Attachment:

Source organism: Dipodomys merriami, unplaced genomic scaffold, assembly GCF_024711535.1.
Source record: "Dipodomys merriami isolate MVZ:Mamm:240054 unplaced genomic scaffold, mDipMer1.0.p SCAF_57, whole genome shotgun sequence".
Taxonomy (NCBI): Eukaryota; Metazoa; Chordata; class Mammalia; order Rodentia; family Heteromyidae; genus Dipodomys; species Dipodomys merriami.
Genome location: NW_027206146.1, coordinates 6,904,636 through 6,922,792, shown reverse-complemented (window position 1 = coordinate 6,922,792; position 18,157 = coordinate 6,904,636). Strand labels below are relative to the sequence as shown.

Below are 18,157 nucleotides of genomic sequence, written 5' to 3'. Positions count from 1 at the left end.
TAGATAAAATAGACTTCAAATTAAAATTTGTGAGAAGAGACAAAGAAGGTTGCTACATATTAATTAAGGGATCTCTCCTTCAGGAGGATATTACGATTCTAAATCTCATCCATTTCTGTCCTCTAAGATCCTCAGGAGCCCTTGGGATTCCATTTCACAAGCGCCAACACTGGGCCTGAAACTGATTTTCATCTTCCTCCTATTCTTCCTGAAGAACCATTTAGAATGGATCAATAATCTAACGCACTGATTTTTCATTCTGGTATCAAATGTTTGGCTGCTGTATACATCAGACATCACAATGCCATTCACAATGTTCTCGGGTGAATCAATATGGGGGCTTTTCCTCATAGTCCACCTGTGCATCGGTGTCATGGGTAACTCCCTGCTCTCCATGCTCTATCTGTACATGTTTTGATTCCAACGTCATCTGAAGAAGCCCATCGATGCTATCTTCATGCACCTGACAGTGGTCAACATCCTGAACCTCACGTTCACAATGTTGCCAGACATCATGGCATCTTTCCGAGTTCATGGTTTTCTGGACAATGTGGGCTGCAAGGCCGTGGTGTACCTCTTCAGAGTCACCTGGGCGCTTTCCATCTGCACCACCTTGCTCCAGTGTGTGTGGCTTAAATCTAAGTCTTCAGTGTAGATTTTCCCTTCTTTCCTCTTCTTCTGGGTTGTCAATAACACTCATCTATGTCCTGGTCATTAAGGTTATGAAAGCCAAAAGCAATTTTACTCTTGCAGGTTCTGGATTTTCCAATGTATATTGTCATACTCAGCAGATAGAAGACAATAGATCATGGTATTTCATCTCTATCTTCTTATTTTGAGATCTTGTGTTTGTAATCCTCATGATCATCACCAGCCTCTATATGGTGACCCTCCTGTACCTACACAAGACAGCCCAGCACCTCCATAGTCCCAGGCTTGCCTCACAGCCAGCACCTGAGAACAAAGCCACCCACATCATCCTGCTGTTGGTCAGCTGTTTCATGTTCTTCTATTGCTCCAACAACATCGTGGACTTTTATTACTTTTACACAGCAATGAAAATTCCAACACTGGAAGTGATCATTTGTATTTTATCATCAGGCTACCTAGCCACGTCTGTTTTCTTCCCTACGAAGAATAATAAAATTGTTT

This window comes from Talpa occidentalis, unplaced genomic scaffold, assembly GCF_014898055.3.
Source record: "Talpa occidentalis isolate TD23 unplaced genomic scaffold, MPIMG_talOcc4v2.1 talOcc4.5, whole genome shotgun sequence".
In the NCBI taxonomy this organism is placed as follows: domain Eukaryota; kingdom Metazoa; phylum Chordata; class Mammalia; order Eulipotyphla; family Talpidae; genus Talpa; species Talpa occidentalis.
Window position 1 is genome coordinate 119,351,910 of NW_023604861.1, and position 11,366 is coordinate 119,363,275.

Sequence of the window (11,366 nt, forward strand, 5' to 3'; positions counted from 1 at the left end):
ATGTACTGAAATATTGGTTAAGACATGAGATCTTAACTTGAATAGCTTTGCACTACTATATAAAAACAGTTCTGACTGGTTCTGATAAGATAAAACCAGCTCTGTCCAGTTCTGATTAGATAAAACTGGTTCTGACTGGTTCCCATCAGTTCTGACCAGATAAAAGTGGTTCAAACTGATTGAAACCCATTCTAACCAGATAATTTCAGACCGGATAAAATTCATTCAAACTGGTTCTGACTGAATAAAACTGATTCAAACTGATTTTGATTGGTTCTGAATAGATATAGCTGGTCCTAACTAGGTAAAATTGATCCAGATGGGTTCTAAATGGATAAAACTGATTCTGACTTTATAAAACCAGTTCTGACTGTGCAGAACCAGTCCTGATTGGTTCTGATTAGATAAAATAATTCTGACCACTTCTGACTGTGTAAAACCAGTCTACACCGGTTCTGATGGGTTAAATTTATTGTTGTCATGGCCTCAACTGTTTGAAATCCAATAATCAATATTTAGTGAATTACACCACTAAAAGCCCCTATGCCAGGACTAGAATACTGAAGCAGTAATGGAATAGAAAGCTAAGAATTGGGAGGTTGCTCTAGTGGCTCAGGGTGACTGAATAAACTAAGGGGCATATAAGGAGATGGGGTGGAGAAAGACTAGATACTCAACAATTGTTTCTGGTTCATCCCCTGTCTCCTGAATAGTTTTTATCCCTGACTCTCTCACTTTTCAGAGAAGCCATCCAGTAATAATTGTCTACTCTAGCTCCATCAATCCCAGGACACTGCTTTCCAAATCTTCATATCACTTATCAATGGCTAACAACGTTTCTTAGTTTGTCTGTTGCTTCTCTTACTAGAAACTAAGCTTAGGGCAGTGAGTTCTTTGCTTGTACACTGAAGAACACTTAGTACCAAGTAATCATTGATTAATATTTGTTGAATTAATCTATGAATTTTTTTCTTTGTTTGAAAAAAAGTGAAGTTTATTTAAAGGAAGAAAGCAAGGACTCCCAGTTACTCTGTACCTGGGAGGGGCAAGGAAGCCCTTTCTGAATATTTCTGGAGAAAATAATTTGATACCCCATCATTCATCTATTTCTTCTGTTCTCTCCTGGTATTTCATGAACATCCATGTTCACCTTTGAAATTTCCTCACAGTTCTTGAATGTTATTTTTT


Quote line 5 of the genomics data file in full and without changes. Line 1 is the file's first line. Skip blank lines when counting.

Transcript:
Below are 18,157 nucleotides of genomic sequence, written 5' to 3'. Positions count from 1 at the left end.